I learned to surf in the chilly waters of a small North­ern Cal­i­for­nia beach town called Boli­nas. I was born there and al­ways felt a pro­pri­etary tug to­wards this par­tic­u­larly re­cal­ci­trant vil­lage. It was a place known for re­mov­ing it’s own road signs to keep the tourists out. My father bought me my first board at age 12, and we were soon fix­tures in the frigid wash, our com­pany sel­dom ex­ceed­ing one or two other surfers. That was twenty years ago and to­day a week­end swell can usher as many as fifty, mostly novice, wave rid­ers into the cold green wa­ter.

Aside from my Dad, my chief surf part­ner of that era was a school friend named Nat Swin­er­ton. Nat would grow up to be per­haps the best surfer I’ve ever known per­son­ally. His fluid ma­neu­vers, dead-eyed wave se­lec­tion, and over­all fear­less­ness out­paced the surf­ing skills of ev­ery­one I knew. But it wasn’t al­ways so, we’d started out equally novice and Nat hadn’t pulled ahead un­til we grew a bit older. Like many be­fore him, his skill level grew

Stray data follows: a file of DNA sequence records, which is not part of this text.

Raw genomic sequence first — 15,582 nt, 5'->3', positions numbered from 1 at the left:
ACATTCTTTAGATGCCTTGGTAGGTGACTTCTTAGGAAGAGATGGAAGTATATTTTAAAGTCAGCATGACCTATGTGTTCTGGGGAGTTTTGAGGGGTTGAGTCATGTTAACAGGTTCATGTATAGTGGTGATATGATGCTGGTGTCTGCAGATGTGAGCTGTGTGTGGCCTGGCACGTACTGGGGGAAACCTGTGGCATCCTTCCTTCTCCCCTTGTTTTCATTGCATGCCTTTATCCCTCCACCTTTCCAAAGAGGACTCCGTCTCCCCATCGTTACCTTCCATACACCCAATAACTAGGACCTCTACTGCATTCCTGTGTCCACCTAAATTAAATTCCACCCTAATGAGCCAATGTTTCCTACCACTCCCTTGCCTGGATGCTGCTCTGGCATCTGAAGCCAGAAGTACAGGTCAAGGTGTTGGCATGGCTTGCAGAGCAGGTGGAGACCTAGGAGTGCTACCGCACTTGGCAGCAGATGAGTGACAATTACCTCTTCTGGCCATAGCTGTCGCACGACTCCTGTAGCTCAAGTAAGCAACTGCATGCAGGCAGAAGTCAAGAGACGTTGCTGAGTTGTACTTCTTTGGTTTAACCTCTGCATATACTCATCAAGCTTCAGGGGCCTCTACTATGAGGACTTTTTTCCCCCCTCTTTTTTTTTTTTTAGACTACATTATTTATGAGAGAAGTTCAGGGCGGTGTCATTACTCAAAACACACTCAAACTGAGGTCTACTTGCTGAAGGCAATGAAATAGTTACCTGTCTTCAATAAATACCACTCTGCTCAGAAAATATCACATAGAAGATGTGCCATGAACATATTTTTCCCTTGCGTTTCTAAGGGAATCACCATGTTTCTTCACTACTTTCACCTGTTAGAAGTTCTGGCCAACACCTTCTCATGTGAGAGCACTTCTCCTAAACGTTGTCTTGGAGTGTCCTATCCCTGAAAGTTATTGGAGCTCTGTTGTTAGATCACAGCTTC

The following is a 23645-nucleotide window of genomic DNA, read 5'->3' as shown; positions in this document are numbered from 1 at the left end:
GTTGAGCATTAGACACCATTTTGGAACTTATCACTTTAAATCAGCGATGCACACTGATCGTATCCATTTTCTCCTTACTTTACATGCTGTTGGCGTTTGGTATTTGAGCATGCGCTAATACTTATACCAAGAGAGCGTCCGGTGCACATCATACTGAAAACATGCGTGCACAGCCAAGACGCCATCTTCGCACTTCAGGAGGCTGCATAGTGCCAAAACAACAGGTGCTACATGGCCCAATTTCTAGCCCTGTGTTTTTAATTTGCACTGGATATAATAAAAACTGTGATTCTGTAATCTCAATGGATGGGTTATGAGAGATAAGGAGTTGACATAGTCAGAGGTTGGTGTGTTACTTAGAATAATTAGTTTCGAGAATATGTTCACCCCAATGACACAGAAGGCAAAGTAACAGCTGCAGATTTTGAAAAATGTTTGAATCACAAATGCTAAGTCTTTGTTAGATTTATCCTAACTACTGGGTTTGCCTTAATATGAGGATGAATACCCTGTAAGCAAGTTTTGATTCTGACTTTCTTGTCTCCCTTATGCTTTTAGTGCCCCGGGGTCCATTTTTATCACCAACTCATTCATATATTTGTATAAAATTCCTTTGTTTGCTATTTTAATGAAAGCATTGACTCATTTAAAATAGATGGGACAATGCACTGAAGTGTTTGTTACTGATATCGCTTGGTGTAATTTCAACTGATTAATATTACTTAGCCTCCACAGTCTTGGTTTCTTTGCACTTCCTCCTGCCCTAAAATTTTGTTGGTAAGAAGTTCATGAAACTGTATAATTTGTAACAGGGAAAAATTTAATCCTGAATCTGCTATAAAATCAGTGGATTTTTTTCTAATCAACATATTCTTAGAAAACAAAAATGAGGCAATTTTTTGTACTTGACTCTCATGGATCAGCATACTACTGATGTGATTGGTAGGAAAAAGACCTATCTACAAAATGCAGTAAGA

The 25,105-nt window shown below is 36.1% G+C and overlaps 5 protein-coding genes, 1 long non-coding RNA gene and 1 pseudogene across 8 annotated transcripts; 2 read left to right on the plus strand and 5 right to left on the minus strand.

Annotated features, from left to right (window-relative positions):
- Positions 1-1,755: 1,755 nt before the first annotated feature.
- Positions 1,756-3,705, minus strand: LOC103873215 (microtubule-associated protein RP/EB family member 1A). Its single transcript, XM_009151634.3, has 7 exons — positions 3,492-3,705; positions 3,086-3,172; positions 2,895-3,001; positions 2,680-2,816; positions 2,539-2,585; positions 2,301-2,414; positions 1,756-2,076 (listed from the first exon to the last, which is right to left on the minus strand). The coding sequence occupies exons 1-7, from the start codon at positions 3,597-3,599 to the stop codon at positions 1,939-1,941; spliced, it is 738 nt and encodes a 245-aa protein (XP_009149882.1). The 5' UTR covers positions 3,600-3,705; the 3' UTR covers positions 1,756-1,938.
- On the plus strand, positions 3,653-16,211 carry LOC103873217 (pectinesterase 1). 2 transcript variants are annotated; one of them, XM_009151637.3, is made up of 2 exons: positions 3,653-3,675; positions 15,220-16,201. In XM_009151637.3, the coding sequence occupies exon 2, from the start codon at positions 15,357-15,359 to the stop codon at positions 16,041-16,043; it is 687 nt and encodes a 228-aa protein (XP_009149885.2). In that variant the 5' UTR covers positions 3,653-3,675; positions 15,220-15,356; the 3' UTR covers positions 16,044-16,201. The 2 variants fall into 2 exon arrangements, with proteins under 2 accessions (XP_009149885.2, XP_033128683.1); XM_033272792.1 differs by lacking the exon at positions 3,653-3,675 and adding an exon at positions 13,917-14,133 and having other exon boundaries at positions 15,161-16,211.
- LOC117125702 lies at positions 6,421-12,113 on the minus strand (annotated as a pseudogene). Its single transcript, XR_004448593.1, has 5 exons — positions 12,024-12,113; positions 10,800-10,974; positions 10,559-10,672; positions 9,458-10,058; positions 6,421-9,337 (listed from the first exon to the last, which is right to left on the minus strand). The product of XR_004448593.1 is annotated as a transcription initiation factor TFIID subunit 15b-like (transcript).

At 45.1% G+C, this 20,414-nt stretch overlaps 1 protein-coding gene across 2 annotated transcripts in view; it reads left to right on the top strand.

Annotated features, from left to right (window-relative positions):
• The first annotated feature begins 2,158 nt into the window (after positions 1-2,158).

com­men­su­rately with his ob­ses­sion. While we con­tin­ued to surf to­gether most weeks, Nat be­gan to surf ev­ery day. He surfed by him­self, in good con­di­tions and poor, he was a stoic fix­ture in the wa­ter at a time when very few surfers fre­quented our home beach. I think it’s only fair to con­sider Nat’s ded­i­ca­tion in light of his be­hav­ior later. Look­ing back at his dogged soli­tude, out in the wa­ter each day re­gard­less of the wave qual­ity, I can see now how his sense of en­ti­tle­ment grew, how he came to view the waves as his own.the peak of my own surf­ing life must surely have been the ten days that I spent with Nat, Dad, and my Un­cle Andy on a small is­land in Mag­dalena Bay, off Mex­ico’s Baja Penin­sula. We’d flown in on a small pas­sen­ger plane from San Diego, mak­ing one stop on main land Mex­ico to clear cus­toms. “You’re my per­sonal friends and no money has changed hands” shouted the pi­lot over the roar of the twin en­gine plane just prior to land­ing. He was part owner in the surf camp and wished to avoid shar­ing any rev­enues with the Mexican gov­ern­ment.